This study shows that amino acid residues that have been shown to be essential in mammalian GT43 proteins are not important for the biological function of the Arabidopsis IRX9 and IRX9L proteins. All mutated versions of the proteins showed complementation of the irx9 phenotype. This result is in agreement with the partial function of a truncated IRX9 protein in the irx9-2 mutant, which is clearly too short to have catalytic glycosyltransferase function, but still plays a significant role as the growth phenotype is much milder than in irx9 knock-out plants. Our observations and the phenotype of irx9-2 strongly indicate that IRX9 and IRX9L have important non-catalytic functions. The absence of the DxD motif in IRX9 is surprising but also suggests that the protein is not catalytically active. Nevertheless, in the absence of an in vitro assay to test the activity of these proteins it is not possible to exclude that they possess glycosyltransferase activity. For IRX14 the results are more ambiguous since the DxD motif is clearly important for complementation, whereas the Gln residue in the predicted acceptor-binding and catalytic site is not. In the well-characterized human proteins the corresponding catalytic residue is actually Glu and not Gln. However, whether Gln and Glu could have the same function is not clear. Hence, we speculate that the UDP-xylose binding of IRX14 is important for xylan synthesis but that it does not essentially have to participate in xylosyl transfer. A conceivable scenario is that IRX14 passes the UDP-xylose substrate on to another protein, most likely IRX10 and IRX10L. However that raises the question, what is the role of IRX9 and IRX9L? We think our data indicate that IRX9 and IRX9L have a structural role, most likely helping to organize and/or assemble a protein complex, which is necessary for proper xylosyltransferase function in Arabidopsis. IRX10 and IRX10L are the likely catalytic subunits in such a complex. This is reminiscent of GAUT7, which is known to be catalytically inactive, despite being a member of the GAUT family of galacturonosyltransferases. The role of GAUT7 is instead the anchoring of GAUT1 in the Golgi, and thus GAUT7 is essential for the catalytical function of GAUT1 and ultimately for homogalacturonan synthesis despite not being a galacturonosyltransferase itself [31]. The interactions between IRX9, IRX14 and IRX10 have been difficult to show but can also not be excluded. Presumably interactions between these proteins are not very strong, which makes it difficult to prove them. Also protein tags that have been used to investigate interactions might interfere and thereby prohibit interactions. A study in wheat showed coimmunoprecipitation of IRX14 and IRX10, but IRX9 homologs were missing from the preparation and a direct interaction between the IRX14 and IRX10 homologs was not demonstrated [16].

Expression of the non-functional IRX14-1 protein in the wild-type background had no effect. In many cases, non-functional proteins that are part of a protein complex have a dominant negative effect on enzyme activity because the non-functional subunit interacts with the other subunits in the complex and prevent their normal function. However, we did not observe such an effect, perhaps because the normal IRX14 protein interacts more strongly or because the expression level of IRX14-1 was insufficient to bind a large proportion of the IRX10/IRX10L proteins. This could suggest that loss-of-function mutations in IRX10 or IRX10L would be more likely to have a dominant negative effect on xylan synthesis.

Supporting Information

Figure S1.

Multiple sequence alignment of GT43 protein sequences. Multiple sequence alignment was created with the Muscle option in MEGA5. The N- and C-terminal regions that aligned less well are omitted in the figure. All GT43 proteins encoded in the genomes of Arabidopsis (At), rice (Oryza sativa, Os), poplar (Populus trichocarpa, Pt), spikemoss (Selaginella moellendorffii, Sm) and human (Homo sapiens, Sp) were included in the analysis. Conserved regions that were analyzed by site-directed mutagenesis are marked with blue, and the actual residues that were altered are marked with yellow. The changes made in the mutated proteins are listed in Table 1.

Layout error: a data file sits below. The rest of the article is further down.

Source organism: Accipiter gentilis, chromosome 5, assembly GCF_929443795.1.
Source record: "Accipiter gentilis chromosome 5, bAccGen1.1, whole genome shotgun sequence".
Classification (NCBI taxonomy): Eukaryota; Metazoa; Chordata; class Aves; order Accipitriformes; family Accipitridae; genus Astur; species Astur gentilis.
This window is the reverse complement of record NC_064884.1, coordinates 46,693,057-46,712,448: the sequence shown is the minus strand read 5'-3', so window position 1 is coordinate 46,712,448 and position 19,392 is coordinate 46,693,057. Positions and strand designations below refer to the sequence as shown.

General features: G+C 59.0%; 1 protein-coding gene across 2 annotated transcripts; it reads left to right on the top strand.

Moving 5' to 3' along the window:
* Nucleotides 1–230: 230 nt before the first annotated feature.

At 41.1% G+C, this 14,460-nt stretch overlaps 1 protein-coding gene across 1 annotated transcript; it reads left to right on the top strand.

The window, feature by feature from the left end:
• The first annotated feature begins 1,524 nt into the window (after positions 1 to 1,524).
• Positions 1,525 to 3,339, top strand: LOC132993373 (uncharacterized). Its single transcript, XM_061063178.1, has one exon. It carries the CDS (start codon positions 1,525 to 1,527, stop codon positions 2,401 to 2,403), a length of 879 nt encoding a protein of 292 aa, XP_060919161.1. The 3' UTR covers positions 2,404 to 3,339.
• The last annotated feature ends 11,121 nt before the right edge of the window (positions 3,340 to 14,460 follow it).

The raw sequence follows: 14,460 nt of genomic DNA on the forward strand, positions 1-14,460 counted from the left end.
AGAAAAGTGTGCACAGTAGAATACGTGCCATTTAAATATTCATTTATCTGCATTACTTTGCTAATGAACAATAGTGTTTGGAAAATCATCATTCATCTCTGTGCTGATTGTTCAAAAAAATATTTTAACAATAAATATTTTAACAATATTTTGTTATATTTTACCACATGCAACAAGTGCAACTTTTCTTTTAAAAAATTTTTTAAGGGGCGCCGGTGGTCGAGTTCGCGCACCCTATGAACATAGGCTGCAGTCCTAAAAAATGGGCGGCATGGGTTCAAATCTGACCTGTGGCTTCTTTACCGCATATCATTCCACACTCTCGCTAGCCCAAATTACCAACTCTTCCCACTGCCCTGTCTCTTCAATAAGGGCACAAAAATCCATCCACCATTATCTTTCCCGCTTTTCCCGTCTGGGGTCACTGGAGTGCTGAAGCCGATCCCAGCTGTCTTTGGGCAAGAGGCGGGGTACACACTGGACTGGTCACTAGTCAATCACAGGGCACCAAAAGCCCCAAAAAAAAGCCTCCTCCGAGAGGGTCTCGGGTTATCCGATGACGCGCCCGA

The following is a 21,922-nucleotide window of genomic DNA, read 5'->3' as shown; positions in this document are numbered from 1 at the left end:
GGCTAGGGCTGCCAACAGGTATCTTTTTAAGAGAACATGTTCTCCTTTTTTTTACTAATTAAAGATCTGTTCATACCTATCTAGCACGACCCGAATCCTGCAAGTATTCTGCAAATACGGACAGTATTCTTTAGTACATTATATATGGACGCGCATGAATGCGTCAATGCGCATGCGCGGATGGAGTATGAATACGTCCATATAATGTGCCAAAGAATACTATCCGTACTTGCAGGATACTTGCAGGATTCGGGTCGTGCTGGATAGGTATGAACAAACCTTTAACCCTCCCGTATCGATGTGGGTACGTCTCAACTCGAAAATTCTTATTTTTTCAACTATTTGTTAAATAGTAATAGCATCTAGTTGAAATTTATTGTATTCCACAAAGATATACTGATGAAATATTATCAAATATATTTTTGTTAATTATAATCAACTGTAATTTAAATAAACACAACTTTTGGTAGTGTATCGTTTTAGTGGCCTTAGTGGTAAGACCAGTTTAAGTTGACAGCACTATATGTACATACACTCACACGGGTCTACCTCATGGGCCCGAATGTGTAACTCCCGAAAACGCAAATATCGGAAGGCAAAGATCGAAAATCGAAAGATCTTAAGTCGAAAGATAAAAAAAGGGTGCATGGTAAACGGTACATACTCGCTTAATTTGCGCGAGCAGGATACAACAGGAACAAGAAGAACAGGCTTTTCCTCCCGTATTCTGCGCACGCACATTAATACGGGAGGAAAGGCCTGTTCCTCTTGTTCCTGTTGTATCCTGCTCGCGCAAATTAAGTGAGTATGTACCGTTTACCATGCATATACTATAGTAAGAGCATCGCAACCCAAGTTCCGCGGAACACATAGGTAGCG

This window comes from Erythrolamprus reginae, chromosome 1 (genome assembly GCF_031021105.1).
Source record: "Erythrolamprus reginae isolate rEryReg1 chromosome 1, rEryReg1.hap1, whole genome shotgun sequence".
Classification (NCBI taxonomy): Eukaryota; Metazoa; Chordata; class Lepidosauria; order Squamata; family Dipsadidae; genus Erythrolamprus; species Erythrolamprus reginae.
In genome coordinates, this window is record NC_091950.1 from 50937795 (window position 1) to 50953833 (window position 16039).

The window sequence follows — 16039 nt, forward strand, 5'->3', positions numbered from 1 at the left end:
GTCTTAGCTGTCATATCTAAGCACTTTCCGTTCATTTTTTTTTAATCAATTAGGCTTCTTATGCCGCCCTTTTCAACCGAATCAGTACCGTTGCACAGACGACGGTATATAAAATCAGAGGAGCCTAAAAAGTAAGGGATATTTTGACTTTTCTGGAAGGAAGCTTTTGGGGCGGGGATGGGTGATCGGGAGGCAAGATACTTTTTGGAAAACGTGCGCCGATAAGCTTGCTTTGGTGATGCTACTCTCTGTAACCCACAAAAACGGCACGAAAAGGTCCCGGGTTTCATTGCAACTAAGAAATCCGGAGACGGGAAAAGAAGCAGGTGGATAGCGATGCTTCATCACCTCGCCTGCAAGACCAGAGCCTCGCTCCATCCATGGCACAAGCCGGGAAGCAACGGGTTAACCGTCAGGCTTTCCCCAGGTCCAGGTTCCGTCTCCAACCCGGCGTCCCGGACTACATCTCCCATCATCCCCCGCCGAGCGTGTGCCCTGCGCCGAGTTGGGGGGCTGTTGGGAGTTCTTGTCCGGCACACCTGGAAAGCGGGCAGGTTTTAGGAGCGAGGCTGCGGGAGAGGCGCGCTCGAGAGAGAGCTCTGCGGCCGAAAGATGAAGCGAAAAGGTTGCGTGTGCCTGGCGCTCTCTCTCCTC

https://doi.org/10.1371/journal.pone.0105014.s001

(PDF)

Figure S2.

Identity matrix for protein sequences used to make the alignment is shown in Fig. S1 and the phylogenetic tree in Fig. 1.

https://doi.org/10.1371/journal.pone.0105014.s002

(TIFF)

Figure S3.

Rosette diameter of 4-week-old wild-type plants transformed with the different constructs. The nomenclature for the constructs used to transform the plants is explained in Table 1. Wild type, irx9, and irx14 were included for comparison. The bars show average ± SD (n = 10). Averages that are not significantly different (ANOVA, Tukey's test, p>0.05) are indicated with the same letter.

https://doi.org/10.1371/journal.pone.0105014.s003

(TIFF)

Figure S4.

Stem height of 6-week-old wild-type plants transformed with the different constructs. The nomenclature for the constructs used to transform the plants is explained in Table 1. Wild type, irx9, and irx14 were included for comparison. The bars show average ± SD (n = 10). Averages that are not significantly different (ANOVA, Tukey's test, p>0.05) are indicated with the same letter.

https://doi.org/10.1371/journal.pone.0105014.s004

(TIFF)

Figure S5.

Xylose content in cell wall polysaccharides isolated from stems of 6-week-old wild-type plants transformed with the different constructs. Cell walls were prepared from stems, hydrolyzed in TFA, and the xylose content determined by HPAEC. The nomenclature for the constructs used to transform the plants is explained in Table 1. Wild type, irx9, and irx14 were included for comparison. The bars show average ± SD (n = 4,except for WT+IRX9-4 transformants, where n = 3). Averages that are not significantly different (ANOVA, Tukey's test, p>0.05) are indicated with the same letter.

https://doi.org/10.1371/journal.pone.0105014.s005

(TIFF)

Table S1.

Primers used for cloning, genotyping and RT-PCR.

https://doi.org/10.1371/journal.pone.0105014.s006

(PDF)

Acknowledgments

Ms. Sherry Chan is thanked for her help with maintaining plants.

Author Contributions

Conceived and designed the experiments: YR SFH HVS. Performed the experiments: YR BE JL. Analyzed the data: YR BE JL HVS. Contributed to the writing of the manuscript: YR BE HVS.